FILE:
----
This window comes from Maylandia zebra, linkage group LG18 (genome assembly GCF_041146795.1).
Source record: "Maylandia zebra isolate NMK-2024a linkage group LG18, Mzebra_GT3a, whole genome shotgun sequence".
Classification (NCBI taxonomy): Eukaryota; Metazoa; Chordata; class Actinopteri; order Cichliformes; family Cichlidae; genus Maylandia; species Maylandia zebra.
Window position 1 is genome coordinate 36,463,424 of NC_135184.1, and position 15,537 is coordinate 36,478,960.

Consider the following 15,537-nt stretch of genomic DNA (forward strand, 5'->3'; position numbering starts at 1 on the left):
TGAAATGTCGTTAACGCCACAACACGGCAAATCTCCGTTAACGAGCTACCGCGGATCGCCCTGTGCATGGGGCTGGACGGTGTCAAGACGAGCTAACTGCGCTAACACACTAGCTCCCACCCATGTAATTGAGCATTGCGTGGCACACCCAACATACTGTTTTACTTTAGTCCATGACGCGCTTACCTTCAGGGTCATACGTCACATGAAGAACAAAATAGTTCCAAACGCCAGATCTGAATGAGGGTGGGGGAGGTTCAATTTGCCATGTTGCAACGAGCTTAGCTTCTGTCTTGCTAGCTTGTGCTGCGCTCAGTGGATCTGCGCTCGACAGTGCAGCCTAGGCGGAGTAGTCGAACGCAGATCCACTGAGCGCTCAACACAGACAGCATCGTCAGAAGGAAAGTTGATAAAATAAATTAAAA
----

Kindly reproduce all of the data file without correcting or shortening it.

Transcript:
This window comes from Maylandia zebra, linkage group LG18 (genome assembly GCF_041146795.1).
Source record: "Maylandia zebra isolate NMK-2024a linkage group LG18, Mzebra_GT3a, whole genome shotgun sequence".
Classification (NCBI taxonomy): Eukaryota; Metazoa; Chordata; class Actinopteri; order Cichliformes; family Cichlidae; genus Maylandia; species Maylandia zebra.
Window position 1 is genome coordinate 36,463,424 of NC_135184.1, and position 15,537 is coordinate 36,478,960.

Consider the following 15,537-nt stretch of genomic DNA (forward strand, 5'->3'; position numbering starts at 1 on the left):
TGAAATGTCGTTAACGCCACAACACGGCAAATCTCCGTTAACGAGCTACCGCGGATCGCCCTGTGCATGGGGCTGGACGGTGTCAAGACGAGCTAACTGCGCTAACACACTAGCTCCCACCCATGTAATTGAGCATTGCGTGGCACACCCAACATACTGTTTTACTTTAGTCCATGACGCGCTTACCTTCAGGGTCATACGTCACATGAAGAACAAAATAGTTCCAAACGCCAGATCTGAATGAGGGTGGGGGAGGTTCAATTTGCCATGTTGCAACGAGCTTAGCTTCTGTCTTGCTAGCTTGTGCTGCGCTCAGTGGATCTGCGCTCGACAGTGCAGCCTAGGCGGAGTAGTCGAACGCAGATCCACTGAGCGCTCAACACAGACAGCATCGTCAGAAGGAAAGTTGATAAAATAAATTAAAA